A Spanish Cache Configuration

In the fall of 2016, a friend called me who was working on a remote sub station site for the local power company. He asked if I had ever seen any monuments in the area he was working. I asked him why? And he responded telling me that from where he was standing not far from the sub station, he could see what appeared to be at least 3 monuments on the side of a small hill. I had my doubts not that I didn’t trust his perception; it is just that if I had a dollar for every misconception of monuments, petroglyphs and the like, I suppose I would be set for life. I ask him to take a few pictures of what he could see in the distance, and sure enough, it appeared as we had another potential monument location likely an instructional site giving directions to a place I learned of many years ago in the North West where Spaniards had been known to frequent, yet this is information is not publicly known.

Many years prior a friend of mine had taken me to the place in the North West to show me some monuments where his Uncle was a big rancher, from what I recall it certainly appeared Spanish expeditions had been there, but this was well over 30 years prior. Since this time there has been many indications of expeditions to the place shown on the old maps, Sierras de Oro.

When we first arrived at this new monument site, I knew if they proved to be authentic and because of their location at the edge of a great barrier, that this site was some how connected to what I knew was Sierras de Oro on the other side. On first examination of the monuments I highly suspected this site as an informational location giving instruction of some thing. At first I thought it was possibly giving instruction as to a location of a last chance spring of water for if one left this place without water, they most certainly could die of thrust if they were to continue.

Further investigations began to show that my initial suspicions were likely incorrect.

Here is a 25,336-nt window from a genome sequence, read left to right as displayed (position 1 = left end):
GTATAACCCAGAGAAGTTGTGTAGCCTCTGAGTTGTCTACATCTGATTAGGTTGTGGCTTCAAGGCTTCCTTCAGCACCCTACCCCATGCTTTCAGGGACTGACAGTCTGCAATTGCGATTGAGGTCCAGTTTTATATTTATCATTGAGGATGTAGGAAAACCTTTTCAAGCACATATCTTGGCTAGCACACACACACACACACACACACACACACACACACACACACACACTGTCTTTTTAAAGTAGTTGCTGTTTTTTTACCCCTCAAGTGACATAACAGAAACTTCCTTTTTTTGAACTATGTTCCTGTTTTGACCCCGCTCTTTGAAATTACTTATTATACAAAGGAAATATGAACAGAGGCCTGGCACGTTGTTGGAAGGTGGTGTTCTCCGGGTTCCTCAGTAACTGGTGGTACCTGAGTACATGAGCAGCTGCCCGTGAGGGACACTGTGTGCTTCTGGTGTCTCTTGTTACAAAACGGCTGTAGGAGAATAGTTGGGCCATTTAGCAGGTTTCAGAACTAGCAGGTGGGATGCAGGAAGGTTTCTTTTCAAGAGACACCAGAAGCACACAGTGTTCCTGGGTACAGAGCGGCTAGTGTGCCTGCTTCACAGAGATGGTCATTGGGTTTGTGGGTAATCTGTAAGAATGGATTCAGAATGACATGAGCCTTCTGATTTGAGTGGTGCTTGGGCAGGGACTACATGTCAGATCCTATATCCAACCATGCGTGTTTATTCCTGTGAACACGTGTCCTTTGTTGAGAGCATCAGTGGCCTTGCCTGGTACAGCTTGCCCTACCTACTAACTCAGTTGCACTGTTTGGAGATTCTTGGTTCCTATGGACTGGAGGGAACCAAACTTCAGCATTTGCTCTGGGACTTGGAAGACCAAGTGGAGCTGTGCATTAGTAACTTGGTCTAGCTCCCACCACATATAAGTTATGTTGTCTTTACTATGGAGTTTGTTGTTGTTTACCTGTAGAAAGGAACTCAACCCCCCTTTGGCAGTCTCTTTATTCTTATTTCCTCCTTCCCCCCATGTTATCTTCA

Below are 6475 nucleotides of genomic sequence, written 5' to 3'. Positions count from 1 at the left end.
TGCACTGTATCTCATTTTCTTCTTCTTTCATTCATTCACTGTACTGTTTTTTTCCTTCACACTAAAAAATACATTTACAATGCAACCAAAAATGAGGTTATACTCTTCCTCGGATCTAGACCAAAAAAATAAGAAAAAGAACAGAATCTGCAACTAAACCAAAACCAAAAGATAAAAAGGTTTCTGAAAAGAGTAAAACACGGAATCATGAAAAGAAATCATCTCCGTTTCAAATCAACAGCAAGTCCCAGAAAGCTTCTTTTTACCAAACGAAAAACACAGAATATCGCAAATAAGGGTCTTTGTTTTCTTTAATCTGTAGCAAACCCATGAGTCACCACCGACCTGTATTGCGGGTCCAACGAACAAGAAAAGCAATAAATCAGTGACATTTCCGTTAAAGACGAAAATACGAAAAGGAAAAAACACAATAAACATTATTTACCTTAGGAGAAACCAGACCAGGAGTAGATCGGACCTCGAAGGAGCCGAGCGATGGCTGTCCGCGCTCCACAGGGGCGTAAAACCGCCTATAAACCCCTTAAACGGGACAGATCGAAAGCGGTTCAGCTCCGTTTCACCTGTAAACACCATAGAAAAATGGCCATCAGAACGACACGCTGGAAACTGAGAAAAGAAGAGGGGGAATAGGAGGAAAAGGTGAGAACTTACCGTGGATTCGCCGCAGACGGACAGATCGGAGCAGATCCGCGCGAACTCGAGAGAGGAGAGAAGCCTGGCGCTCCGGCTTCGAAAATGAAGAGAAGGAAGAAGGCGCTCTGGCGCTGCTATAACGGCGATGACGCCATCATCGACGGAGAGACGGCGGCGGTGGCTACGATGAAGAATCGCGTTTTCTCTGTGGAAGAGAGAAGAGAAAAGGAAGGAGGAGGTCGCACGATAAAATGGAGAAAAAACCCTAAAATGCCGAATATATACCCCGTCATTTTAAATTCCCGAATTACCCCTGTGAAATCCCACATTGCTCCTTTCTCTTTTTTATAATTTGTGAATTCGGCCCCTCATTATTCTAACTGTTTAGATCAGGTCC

Approaching the first monument with two more in site, I could see this suddenly had the potential of a cache. Triangulation is the primary reason for this suspicion; confirmation would soon come after taking all the data of documenting the site back to the computer to create the digital layout.

There are several things to do when investigating a monument, questions to resolve such as, "Is it a mining claim marker from the late 1800's or later? Is it a modern creation for what ever purpose? These questions can be answered very quickly by turning to the Crustose Lichen IF it is present.

Spanish monuments are fairly stout, unlike a well built however Mining claim marker which I have seen plenty and some are actually built quite well, but they are always lacking in two things, one, Crustose Lichen of significant growth, and two, rigidness. When doubt is ever in the mix, I like to give the monument a fair jolt with my hands just enough to jar it, a Spanish monument will not move, maybe just a bit, a more recent monument such as a well built mining claim marker will move with even applying pressure to it as if you just wanted to push it aside. There are several other things to concider as well and with all these things combined, it is possible to determine authenticity and in some case a general time frame they may have been built.

Monument # 1: Approaching monument 1, it was a simple 4 foot monument, it had no particular shape nor any indication of pointers or site windows, this to me was an indication of its purpose of  a specific point in a configuration layout, but for what? Had this monument been found all by itself I may not have given it to much of my time. Crustose Lichen spores present gave indications of approximately 300 years since the monuments were built, this incited even more enthusiasm and excitement. (UPDATE: Monument # 1 on a second visit it was discovered to be a turtle monument of which the head points precisely to monument # 4).

(Note: A "turtle Monument" IS NOT a single rock of any size that just happens to appear to look like a turtle using imaginative skills, it is a literal construction of rocks to form a column or well shaped pile of rocks and not necessarily intended to look like a turtle. An added head and tail to ANY presumed Spanish constructed monument is what makes it a "Turtle Monument," A "cache turtle" is very similar.) Each presumed cache site will use different variations of triangulation and the use of turtles, this tells a tale of who the builder may have been, whether it was a Royal funded expedition or privateers. 

Monument #1

300 plus years of Crustose Lichen

Proceeding to Monument # 2 above at 48 yards away or 52 Varas, I find the same in simplicity, however this monument is about 5 feet tall but near the top of it is what appears to be a possible pointer. Upon looking at this and lining it up with the horizon to which it points, another monument, approximately one mile away, is spotted that is nearly undetectable with the naked eye, but once you see it, it seems to stand out to its surroundings. This sited monument is # 5 to the west and on top of a much larger hill. Although the pointer points to this hill, it was clear it was pointing to a location not far down the hill or south of the monument that could be seen one mile away, we would find out later why. 

Monument 2 with # 3 in the background